All of this just burns my tail feathers. If corporations hadn't gotten greedy and made bad decisions, and if people in general hadn't taken on more debt than they could pay and banks encouraging them to take on more, none of this would be an issue.

And maybe, just maybe, we wouldn't be lambasted all over the world for being the largest consumer on the planet.

It just makes my teeth hurt.

Thursday, January 8, 2009

Community Gardens: Good or Bad?

I read an article this morning that got me to thinking about community gardens. While I can see it working in some situations, I think that the population as a whole is simply too greedy for it to work in every community. Everyone wants that first ripe tomato, but who is going to get it? The first one to spot it, even if that person didn't actually plant it or care for the plant. Even if it is a co-op garden and everyone works for the common good and gets an equal share, there will be those who will feel that they should get more tomatoes because they don't like the zucchini and eggplant. It is a difficult situation with no real solution.

Our society has existed too long with the entitlement mindset. We think that everything should be given to us without having to work for it. We, as a nation, simply do not want to work for, or toward, anything useful. We have demonized the concept of getting dirty. If that were not true, there would be a lot more people with back yard gardens and we wouldn't need food banks anymore. We would all be eating healthier and diseases like diabetes would not be such an issue anymore.

Now, with all of that being said, there are still things that can be done to help others. If you have a garden, share your extra food with those in need. There are lots of things you can grow in a small space that will produce more than the normal family can eat during the season. Like squash, tomatoes, melons, and beans. This is especially true for those who do not can or preserve their crop. Just how many cantaloupes can you and your family eat in a week? So give the extras to your local homeless shelter or soup kitchen. Getting tired of beans before the plants stop producing? Donate them. Or sell them at the local farmer's market.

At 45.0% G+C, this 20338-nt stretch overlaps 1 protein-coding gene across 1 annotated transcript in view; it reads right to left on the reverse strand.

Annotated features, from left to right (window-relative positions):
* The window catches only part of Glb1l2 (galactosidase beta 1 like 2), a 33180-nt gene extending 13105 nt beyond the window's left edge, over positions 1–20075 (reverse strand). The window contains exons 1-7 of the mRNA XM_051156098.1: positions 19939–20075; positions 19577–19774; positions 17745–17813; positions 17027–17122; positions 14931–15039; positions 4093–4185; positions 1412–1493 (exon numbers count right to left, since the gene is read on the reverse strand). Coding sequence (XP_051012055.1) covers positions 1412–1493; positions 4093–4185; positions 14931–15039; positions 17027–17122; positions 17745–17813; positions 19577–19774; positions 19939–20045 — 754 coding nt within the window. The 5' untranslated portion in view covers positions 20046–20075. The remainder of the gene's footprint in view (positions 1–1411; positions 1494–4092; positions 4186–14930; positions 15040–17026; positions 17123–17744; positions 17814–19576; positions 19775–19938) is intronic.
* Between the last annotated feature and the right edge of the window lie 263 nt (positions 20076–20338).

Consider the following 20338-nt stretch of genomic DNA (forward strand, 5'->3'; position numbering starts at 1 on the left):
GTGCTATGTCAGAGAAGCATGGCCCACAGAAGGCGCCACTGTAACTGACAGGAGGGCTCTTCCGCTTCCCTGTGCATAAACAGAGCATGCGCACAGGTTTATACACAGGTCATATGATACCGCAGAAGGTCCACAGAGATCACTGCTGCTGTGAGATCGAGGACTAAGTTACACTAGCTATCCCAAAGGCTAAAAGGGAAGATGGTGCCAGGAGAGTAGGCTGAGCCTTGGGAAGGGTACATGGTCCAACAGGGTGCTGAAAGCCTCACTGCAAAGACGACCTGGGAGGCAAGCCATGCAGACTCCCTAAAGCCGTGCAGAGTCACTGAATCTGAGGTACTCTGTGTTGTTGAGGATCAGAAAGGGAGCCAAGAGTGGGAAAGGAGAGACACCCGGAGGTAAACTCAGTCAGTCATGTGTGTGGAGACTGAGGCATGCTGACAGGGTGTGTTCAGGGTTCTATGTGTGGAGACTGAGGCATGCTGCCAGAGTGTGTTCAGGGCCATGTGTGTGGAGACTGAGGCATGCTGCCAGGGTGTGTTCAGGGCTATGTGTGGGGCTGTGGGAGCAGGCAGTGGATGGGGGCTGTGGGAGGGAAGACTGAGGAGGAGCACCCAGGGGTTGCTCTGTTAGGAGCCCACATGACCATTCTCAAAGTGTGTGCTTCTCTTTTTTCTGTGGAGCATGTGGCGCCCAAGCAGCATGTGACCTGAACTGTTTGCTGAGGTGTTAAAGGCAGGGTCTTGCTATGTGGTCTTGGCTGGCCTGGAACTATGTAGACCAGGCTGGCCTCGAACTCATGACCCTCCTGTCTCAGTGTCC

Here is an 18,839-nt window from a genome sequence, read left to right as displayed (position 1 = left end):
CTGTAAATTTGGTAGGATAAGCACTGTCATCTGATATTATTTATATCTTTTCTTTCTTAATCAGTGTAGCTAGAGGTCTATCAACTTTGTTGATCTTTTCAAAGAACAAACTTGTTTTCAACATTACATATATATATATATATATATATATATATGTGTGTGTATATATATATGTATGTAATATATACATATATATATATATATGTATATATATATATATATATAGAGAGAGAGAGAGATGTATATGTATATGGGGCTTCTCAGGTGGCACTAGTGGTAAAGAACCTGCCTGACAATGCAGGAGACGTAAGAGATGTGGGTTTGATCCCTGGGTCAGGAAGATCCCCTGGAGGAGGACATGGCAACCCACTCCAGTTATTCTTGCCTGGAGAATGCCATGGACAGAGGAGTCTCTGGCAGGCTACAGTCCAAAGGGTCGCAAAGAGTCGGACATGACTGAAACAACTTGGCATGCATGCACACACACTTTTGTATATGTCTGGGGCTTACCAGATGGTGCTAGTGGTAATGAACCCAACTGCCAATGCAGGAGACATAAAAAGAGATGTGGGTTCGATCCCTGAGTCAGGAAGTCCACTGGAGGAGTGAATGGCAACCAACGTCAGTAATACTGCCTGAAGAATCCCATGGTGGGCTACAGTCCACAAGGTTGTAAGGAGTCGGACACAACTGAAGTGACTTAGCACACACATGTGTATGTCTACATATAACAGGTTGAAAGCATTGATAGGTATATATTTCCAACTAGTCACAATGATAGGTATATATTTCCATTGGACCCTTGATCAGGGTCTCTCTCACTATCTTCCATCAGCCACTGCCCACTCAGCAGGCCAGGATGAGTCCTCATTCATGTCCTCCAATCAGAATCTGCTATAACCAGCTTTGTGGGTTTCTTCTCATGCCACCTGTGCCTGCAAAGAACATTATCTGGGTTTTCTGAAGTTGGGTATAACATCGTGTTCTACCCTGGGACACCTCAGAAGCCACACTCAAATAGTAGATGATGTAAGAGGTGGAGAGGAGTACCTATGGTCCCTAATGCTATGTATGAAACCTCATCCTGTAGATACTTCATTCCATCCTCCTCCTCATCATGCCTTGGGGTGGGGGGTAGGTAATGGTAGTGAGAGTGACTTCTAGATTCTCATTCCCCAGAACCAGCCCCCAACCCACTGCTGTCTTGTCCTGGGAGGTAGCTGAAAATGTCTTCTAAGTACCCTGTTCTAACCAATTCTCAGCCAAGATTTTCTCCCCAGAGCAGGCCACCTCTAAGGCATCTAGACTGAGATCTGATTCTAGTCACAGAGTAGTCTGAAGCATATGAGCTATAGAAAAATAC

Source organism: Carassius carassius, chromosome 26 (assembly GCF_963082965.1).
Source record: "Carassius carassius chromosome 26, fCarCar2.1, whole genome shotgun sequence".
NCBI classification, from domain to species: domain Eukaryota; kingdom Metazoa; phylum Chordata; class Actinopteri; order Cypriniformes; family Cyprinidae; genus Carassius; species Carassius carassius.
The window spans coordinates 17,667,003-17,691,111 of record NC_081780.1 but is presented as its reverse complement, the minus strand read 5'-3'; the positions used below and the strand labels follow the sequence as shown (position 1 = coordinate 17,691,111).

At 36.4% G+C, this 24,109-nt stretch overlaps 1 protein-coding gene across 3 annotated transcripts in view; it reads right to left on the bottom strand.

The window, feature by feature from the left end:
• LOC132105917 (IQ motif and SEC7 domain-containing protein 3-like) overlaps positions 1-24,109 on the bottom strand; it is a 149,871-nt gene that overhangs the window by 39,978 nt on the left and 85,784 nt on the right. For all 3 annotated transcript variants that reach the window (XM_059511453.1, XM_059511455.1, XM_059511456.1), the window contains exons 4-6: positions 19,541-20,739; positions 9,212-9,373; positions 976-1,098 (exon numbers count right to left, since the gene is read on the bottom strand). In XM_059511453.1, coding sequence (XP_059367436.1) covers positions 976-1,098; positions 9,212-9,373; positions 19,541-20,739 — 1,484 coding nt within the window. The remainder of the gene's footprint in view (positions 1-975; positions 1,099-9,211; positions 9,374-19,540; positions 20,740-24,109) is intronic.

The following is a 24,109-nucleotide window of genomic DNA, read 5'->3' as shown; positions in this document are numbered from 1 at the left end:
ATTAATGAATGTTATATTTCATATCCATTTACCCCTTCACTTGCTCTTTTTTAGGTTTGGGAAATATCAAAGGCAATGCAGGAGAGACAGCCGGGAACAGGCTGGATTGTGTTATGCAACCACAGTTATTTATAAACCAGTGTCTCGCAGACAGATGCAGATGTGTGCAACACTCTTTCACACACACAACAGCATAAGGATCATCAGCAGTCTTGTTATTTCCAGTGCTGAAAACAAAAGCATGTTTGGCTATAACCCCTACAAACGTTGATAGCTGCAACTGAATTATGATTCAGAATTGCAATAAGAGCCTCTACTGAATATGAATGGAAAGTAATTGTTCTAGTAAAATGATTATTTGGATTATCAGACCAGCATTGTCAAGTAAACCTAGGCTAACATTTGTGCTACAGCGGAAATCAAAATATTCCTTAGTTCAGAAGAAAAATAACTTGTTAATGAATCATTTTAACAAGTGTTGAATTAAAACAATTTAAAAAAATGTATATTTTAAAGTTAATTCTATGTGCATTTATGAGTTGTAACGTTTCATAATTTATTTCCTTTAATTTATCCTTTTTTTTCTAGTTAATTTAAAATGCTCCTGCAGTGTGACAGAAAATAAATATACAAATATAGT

There was an online program I found a couple of years ago called "Plant a row for the hungry" that gave out free packets of seeds for anyone agreeing to donate the proceeds from that seed packet to a food bank or homeless shelter. I thought that was an exceptionally good idea. I got a packet of carrot seeds, which probably actually cost less than the postage to mail it to me, but produced about 5 pounds of carrots. I gave them to the teen shelter and they were grateful.

There are just so many options for the extra food you produce. Even things like eggs from your backyard flock. I know that we could not possibly eat enough eggs every week to keep up with the production from even 4 or 5 hens. We just don't eat enough eggs. I use about 7 eggs a week. What would I do with the extras? And if I were raising chickens for meat, I would need a lot more than 4 or 5 chickens. That is a bunch of potential eggs. I could sell them, or give them to friends and neighbors, or I could donate them.

But would I want to raise them in a community coop where anyone could decide that they needed all of them that day and leave none for anyone else? I am thinking probably not. As a society, we just haven't been taught to share on such a scale anymore. Neighbors don't pitch in and help build a barn or give food and clothing to victims of house fires. We don't trust one another any more. And we have hardened ourselves against caring for anyone but ourselves.

I don't like it, but it is the truth. And unless we can change it, we will probably lose all sense of community and be a nation of individuals instead of the United States of America.

Wednesday, January 7, 2009

Making due

With more and more companies downsizing and prices on the rise, it is becoming more important than ever to watch where and how we spend.

There are so many ways to save money every day that it is almost intimidating. Most of us settle for just not buying things, but that can make you feel deprived and depressed about the whole situation. What my family and I have done is a little bit different. We haven't completely stopped spending money, but we are a lot pickier about what we spend it on.